{2} I think it fair to say that everyone has answered these two questions at least once, or at least allowed provisional answers to guide how the live. I can recall thinking about these things in high school, though not nearly as much as I found myself thinking about these things while earning a bachelor's degree in (Western) philosophy. But then, adult time arrived and I basically latched on to some beliefs about fulfillment and happiness and proceeded to use them without too much reflection for nearly 40 years. Maybe once every two or three years I'd spend a week or two reflecting on the past, present and future. It is fair to say I've been working on this model since I was 16 or so.

{3} Epistemology is the formal name for the study of knowledge, of how we know what we know. It is a wonderful rabbit hole of philosophical investigation, well worth considerable time doing mental gymnastics and improving abstract thinking skills. What I know consists of two kinds of knowledge: stuff I've learned through personal experience and stuff I've learned indirectly through reading, observation, and conversation. Some of what I know is true to fact, but much of what I know are conclusions that may depend on a belief that has nothing to do with real world facts. Sorting out which is which is a challenge.

{4} In other words, good and evil are not part of the tool, though you will certainly be making or reading journal entries that define them. This means you could use the tool to structure a set of arguments as to why you should commit X, some kind of fulfillment that involves what the rest of us regard as ugly and evil. The initial set of some 200+ journal entries I and FL created are heavily biased toward a fairly conventional secular culturally neutral morality.

{5} My model may be unique, but certainly reflects what I've learned from studying the various models used by thinkers since Socrates, Buddha, Epictetus and Zhang San-Feng, to name a few of the ancients whom I have explored in depth. Some thinkers build explicit models, but most simply talk about human fulfillment and happiness and the model they use is only implied. The Perfectly Balanced Path model is explicit with regard to the structure, but nothing is specified regarding the content other than a few required and several optional meta-data tags to provide context for content.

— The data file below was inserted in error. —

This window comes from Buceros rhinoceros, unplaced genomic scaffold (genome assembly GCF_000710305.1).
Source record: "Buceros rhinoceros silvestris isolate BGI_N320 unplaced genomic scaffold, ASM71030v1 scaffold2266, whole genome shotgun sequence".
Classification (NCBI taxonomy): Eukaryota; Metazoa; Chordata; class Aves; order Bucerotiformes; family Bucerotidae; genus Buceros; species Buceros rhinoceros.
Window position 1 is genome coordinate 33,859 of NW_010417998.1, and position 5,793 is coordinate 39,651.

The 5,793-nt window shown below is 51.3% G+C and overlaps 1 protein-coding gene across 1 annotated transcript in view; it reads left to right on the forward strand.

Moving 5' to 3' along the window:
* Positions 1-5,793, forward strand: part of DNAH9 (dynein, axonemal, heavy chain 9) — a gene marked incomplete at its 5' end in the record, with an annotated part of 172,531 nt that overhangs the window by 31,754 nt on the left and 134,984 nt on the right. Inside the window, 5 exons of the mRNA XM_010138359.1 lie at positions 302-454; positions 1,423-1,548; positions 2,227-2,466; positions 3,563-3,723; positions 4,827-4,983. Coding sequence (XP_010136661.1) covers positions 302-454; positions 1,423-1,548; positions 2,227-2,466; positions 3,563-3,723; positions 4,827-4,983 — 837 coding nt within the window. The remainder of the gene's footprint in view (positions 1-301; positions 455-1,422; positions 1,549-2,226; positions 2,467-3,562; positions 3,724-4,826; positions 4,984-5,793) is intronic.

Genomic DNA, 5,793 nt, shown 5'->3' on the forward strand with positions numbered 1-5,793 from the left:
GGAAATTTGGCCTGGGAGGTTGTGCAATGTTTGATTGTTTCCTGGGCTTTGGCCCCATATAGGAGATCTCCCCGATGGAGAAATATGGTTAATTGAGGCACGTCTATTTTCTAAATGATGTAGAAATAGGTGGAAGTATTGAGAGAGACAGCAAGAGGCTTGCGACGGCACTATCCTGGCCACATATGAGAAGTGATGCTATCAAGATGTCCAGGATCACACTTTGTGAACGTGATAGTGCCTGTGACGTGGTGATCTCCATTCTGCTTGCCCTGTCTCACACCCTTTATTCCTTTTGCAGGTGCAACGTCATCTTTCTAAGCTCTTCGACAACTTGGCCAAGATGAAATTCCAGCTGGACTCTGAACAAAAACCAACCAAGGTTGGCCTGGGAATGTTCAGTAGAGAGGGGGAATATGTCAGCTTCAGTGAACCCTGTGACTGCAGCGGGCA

Notes on the arrangement in the visual.

It would be more accurate to display the 6 parts in a circle since there is considerable overlap between parts in most real life situations. Plus, the arrangement around the star varies from step to step. In the graphic to the left, I had to present the model as if there were some kind of order to the static and dynamic parts. Unlike most other models of the structure of a person, there is no "higher" and no "lower." Each part is equal in importance to any other -- but when taking any specific step on the path of life, normally some parts are in fact more important than others when thinking about how to take that step, or reflecting on how that step was taken.

For example, when I do my morning physical exercise routine, the order showing on the left side of the graphic is about right -- my body is the important part of the static model for this step. However, that step on the path of life is a Doing rather than a Learning kind of activity, unless I'm adding new things to the morning routine. Since the Tai Chi form part of my morning routine requires mind, I'd probably switch where Mind and Heart occur, implying I need more weight on that side than the other. I'd definitely set Head at a lower level, maybe all the way to the bottom, since I need Head and its troublesome chatty monkey mind to shut up while I'm doing my Tai Chi work. After I'm done and my next step is ready to commence, perhaps washing the dishes and making breakfast, I might let Head jump to the top.